The hardest part about putting those springs in is stretching them into place. I should have done some research two years ago, and I should have done research again when I decided to replace the cushion this week. You can get a T-Hook tool from Amazon for about $5. I’m sure my fingers and back would have thanked me if I had been smart enough to order one. Most of the T-Hook tools are an add-on item, and I’ll definitely be adding one to my toolbox on my next order.

When I was replacing the springs, I noticed two problems. The wooden frame that the springs are attached to had already been repaired once, and it was repaired poorly. The L-bracket in one of the front corners came loose at some point, and whoever reattached it didn’t line things up right—the L-bracket was back about an inch from its original location. This meant my springs weren’t getting as much tension on one side.

I also noticed that the seat cushion was in terrible shape. It had some cuts and gouges, and it was squished quite flat in the back. My quick fix at the time was to put the cushion in backwards.

It worked well, and it was a huge upgrade. The recliner may not have felt brand new, but I didn’t sink to the floor anymore, and the chair was worth sitting on.

I’ve been talking about replacing that cushion for two years, but the chair has been good enough, so I lacked any real motivation. I’m not sure what triggered my impulse to buy a new seat cushion, but I finally did. Had I known how much more of an improvement it would be, I would’ve bought one two years ago!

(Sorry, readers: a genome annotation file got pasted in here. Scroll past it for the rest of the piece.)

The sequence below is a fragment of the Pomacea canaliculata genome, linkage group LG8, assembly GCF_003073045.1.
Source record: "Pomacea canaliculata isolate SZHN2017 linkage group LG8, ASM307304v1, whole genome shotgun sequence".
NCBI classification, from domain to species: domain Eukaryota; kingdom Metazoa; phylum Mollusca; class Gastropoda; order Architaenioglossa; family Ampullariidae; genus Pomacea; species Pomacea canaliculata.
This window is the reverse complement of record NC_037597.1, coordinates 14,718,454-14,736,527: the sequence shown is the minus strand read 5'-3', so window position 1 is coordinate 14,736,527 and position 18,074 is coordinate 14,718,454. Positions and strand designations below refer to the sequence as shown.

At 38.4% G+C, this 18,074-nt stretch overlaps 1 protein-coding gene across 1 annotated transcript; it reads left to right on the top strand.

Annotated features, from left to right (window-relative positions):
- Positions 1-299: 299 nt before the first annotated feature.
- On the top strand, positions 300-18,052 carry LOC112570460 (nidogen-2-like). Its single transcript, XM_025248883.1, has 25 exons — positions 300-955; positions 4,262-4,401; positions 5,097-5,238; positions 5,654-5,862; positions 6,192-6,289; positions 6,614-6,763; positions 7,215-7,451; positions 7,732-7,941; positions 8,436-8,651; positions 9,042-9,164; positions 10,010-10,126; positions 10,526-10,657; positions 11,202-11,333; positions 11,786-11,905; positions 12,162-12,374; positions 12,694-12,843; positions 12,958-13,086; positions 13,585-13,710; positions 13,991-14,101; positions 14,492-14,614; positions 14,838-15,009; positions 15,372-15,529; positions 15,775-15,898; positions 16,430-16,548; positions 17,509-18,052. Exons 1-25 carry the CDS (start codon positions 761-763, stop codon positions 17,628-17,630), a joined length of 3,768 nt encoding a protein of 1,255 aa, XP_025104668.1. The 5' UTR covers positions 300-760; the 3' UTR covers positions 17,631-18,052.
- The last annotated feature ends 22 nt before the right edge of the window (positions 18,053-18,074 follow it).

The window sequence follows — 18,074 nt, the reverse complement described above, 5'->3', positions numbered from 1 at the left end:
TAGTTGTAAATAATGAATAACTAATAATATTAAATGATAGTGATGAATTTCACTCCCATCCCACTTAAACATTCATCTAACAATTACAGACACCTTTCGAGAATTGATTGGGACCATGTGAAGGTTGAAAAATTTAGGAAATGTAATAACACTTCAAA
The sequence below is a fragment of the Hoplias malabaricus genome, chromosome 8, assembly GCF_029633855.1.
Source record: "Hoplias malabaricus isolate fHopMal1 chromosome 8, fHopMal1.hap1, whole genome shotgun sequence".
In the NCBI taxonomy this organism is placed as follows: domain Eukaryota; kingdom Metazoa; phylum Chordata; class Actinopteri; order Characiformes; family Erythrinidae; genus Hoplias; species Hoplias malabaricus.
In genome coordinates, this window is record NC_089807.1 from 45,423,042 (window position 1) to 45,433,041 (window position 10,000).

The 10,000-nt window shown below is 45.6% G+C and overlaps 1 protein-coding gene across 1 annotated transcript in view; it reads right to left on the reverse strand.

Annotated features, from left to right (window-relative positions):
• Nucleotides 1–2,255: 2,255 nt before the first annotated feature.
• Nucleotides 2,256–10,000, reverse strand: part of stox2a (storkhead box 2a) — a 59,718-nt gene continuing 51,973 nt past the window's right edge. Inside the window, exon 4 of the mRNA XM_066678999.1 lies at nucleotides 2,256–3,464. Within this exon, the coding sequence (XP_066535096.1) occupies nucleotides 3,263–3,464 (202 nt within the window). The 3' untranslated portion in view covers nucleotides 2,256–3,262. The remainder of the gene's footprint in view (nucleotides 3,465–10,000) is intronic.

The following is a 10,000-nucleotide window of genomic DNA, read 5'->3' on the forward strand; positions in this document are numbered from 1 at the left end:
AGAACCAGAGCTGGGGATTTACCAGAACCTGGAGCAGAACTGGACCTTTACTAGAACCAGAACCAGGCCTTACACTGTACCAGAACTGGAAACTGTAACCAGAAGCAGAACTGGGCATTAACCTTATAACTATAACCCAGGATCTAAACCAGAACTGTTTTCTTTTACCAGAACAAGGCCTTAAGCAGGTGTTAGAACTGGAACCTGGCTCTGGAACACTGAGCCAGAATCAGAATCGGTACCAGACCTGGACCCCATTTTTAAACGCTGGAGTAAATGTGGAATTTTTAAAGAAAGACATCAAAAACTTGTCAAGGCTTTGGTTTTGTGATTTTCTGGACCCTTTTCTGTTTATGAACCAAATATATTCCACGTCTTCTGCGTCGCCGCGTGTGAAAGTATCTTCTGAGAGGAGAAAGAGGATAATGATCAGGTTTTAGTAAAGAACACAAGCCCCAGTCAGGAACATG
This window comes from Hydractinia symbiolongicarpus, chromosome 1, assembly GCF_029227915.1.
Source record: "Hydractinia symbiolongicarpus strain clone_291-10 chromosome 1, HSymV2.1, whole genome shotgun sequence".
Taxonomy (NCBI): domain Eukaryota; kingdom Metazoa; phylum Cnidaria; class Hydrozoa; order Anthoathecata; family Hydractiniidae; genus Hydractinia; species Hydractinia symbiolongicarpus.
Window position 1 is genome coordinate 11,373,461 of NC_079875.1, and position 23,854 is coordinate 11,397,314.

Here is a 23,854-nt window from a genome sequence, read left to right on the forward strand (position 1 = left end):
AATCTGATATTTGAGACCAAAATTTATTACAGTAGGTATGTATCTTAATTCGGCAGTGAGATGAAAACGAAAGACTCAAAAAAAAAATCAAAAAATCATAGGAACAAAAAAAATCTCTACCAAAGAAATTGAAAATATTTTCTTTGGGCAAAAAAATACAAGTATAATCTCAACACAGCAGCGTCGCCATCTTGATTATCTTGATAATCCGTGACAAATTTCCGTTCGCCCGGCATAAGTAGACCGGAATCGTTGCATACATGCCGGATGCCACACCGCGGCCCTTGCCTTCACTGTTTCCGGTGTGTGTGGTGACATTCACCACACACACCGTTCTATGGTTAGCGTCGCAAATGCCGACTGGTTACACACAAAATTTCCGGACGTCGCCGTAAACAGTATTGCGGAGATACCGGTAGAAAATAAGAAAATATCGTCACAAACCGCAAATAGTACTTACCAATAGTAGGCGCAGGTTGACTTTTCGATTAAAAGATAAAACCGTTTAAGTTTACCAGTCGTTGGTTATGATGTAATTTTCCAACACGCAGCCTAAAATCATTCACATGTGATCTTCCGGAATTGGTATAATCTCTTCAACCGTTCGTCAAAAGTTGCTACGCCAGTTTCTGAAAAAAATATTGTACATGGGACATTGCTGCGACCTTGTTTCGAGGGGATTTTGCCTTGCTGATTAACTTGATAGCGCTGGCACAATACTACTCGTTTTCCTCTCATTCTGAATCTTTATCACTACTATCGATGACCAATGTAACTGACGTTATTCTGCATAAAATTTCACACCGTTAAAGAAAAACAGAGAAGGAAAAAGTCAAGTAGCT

Replacing the cushion

Replacing the seat cushion was as easy as I expected. I measured the existing cushion. It was 4” thick and 24” wide. I never measured the length. I knew from my previous research that I would be buying a long piece of high density foam. I figured I’d cut it a few inches too long—I could always shorten it, but I can’t make it longer once it’s cut!

The Nicer Side of the Old Recliner Seat Cushion

I ordered a 4”-thick 24” x 72” piece of high density foam for $47 shipped. It cost a little more than some of the other options available at Amazon, but its compression rate was higher than most of the other high-density foam. A six-foot length of foam was more than I needed; it was enough to replace the foam in three recliners! The foam was inexpensive, and I have enough now that I could screw everything up and try again if I have to, and it was easy to put the rest back in the box and stick it in a closet.